A few definitions… Stories, storytelling and brand Story are getting lots of business press these days. And it‘s great to see so much conversation about the persuasive power of stories.
We‘ve been struck, however, by the varying and valid definitions of brand story and storytelling that are being used in business today.
The concept of brand and its related terms also has been variously defined.
Brand Story is the narrative that, in the telling, portrays the heart and soul of the brand and emotionally connects with the consumer.
Brand Story needs to be infused into all organizational activities and assets (people, culture, product, packaging, facilities, marketing, customer experiences, etc.).
It‘s the “big S” story.
Brand history is the founding and evolution of the company. Many brands view their story as merely their histories. Though perhaps interesting, this is not the “big S” story.
Here we go – with some definition of terms.
What is Brand Experience Stories?
Brand experience stories are the personal stories that consumers tell about their experiences with the products and services.
These stories are very desirable outcomes from effectively infusing your organizational activities and assets with your Brand Story.
What is a Brand?
Brand: The single concept that you own inside the mind of the consumer that is built through the brand image and the brand experiences.
The unique and differentiated benefits that are relevant and compelling to the consumer.
The way the brand speaks and behaves to provide richness and texture in terms of human qualities and characteristics.
What is the brand story?
Like we rightly said – Brand Story expresses the heart and soul of your brand and emotionally connects you with your customers.
Interesting Brand story: NIKE
Think about the Brand Story for Nike, one of the most successful manufacturers of sports gear.
Nike is successful because it doesn’t just sell sports gear. It sells a persuasive and emotionally rich and value-laden story: a story of hard work, sweat, and perseverance—the perseverance associated with doing our very, very best.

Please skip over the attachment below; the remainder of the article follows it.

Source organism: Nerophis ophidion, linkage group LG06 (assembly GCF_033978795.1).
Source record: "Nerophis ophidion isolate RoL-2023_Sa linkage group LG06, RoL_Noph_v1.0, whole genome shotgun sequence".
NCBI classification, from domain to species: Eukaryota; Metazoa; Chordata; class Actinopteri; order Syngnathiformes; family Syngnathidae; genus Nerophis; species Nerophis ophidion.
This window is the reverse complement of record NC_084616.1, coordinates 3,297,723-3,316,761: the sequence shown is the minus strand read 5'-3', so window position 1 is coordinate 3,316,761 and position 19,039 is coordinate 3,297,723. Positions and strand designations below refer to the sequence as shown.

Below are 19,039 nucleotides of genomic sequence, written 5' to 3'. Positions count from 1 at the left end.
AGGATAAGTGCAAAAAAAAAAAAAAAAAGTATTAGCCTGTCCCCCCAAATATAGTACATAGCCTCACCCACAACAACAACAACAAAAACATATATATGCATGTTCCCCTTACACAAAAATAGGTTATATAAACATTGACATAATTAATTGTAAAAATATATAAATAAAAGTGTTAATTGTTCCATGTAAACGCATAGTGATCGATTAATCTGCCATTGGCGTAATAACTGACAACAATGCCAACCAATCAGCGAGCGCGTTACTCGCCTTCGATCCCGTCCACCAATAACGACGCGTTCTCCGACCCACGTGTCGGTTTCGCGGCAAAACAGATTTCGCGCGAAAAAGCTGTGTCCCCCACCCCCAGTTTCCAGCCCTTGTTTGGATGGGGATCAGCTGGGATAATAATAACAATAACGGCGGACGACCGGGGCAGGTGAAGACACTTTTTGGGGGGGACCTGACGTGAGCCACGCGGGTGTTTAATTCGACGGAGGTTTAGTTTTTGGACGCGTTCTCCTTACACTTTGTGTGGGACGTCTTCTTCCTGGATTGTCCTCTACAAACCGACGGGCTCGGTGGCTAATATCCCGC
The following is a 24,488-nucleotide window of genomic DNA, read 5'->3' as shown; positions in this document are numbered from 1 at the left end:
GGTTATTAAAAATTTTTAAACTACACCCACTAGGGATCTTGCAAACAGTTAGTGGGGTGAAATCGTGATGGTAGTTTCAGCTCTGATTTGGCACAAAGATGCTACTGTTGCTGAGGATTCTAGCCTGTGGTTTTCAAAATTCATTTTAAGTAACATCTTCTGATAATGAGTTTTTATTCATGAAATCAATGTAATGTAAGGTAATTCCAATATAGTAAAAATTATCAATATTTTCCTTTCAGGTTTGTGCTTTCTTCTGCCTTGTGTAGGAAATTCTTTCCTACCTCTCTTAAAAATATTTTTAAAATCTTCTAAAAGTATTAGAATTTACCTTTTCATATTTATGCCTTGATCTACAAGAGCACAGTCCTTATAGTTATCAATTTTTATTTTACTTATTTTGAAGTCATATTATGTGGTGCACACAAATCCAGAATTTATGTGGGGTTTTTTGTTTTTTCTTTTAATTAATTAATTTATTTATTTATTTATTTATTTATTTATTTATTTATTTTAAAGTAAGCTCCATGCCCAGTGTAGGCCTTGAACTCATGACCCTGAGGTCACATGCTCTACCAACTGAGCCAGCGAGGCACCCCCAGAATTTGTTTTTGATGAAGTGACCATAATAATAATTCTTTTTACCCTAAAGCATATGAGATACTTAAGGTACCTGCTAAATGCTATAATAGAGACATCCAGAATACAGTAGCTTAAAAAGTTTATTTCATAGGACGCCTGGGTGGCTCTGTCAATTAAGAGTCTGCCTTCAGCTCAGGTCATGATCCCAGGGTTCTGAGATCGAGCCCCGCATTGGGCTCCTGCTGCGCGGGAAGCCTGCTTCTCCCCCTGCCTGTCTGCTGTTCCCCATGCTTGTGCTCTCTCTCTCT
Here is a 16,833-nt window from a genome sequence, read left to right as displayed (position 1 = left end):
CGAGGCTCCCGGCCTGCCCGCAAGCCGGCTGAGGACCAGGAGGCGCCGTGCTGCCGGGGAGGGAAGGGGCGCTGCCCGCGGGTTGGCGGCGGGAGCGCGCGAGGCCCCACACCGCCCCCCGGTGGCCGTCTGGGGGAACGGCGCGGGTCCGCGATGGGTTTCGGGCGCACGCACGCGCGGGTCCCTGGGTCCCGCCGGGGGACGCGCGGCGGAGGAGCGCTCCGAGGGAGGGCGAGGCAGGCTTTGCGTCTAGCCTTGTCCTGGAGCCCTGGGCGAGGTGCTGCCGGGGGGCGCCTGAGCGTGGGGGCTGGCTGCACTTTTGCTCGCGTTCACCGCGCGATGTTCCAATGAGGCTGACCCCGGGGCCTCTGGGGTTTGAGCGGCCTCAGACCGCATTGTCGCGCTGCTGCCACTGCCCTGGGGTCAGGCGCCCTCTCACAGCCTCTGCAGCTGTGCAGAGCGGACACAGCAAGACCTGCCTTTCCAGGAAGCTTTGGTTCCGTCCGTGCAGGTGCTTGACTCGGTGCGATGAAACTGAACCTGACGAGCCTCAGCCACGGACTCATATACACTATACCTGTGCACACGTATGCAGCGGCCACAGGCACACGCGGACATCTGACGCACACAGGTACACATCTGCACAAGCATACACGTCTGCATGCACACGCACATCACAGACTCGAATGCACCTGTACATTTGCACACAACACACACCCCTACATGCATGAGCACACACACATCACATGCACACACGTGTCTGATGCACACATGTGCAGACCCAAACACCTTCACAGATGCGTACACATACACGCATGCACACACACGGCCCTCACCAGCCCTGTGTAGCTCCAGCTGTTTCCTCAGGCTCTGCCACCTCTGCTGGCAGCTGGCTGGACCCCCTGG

It is a story that is incredibly persuasive because it entices consumers to participate—Just Do It—in a personal quest for excellence and fulfillment.
Brand story research
A quick Internet search of companies reveals that many companies view their Brand Story as a version of their company histories. Interesting as these histories may be—and often they are very compelling—they fail in their primary purpose, which is to emotionally connect people to the brand.
We’re not talking about corporate storytelling here. Your Brand Story is not the history of your organization’s founders, although your founders’ story and your Brand Story may indeed share similar elements.
We’re talking about a story that connects you with each customer deeply and personally.
At its very best and most powerful, your story transcends time, culture, and location because it speaks to those ageless and unchanging truths about the human experience—birth, death, growing up, growing old, kinship, struggling against all odds, etc.
That’s the story that needs to be told through everything you do. Great brand stories start with great research.
The purpose of this post is to help you identify how customers connect emotionally to a product or service category and then to the brand itself.
Consumer stories about you are first “deconstructed” to identify the common patterns in the narratives.
The goal is to discover the recurring themes and the broader patterns that go beyond the day-to-day routines of consumers and speak to the more fundamental experiences of the human condition— love, loyalty, friendship, commitment, etc.
What makes a Brand story Authentic?
There are few things you look out for as an evident mark of a brand’s authenticity.
But here is how to discover your brand’s authenticity yourself. By conducting analysis through consumers’ experience.
In the analysis of the consumer stories about your brand, look for recurring emotions, symbols, imagery, and events and then compare those to documented cognitive, mythic, and archetypal patterns.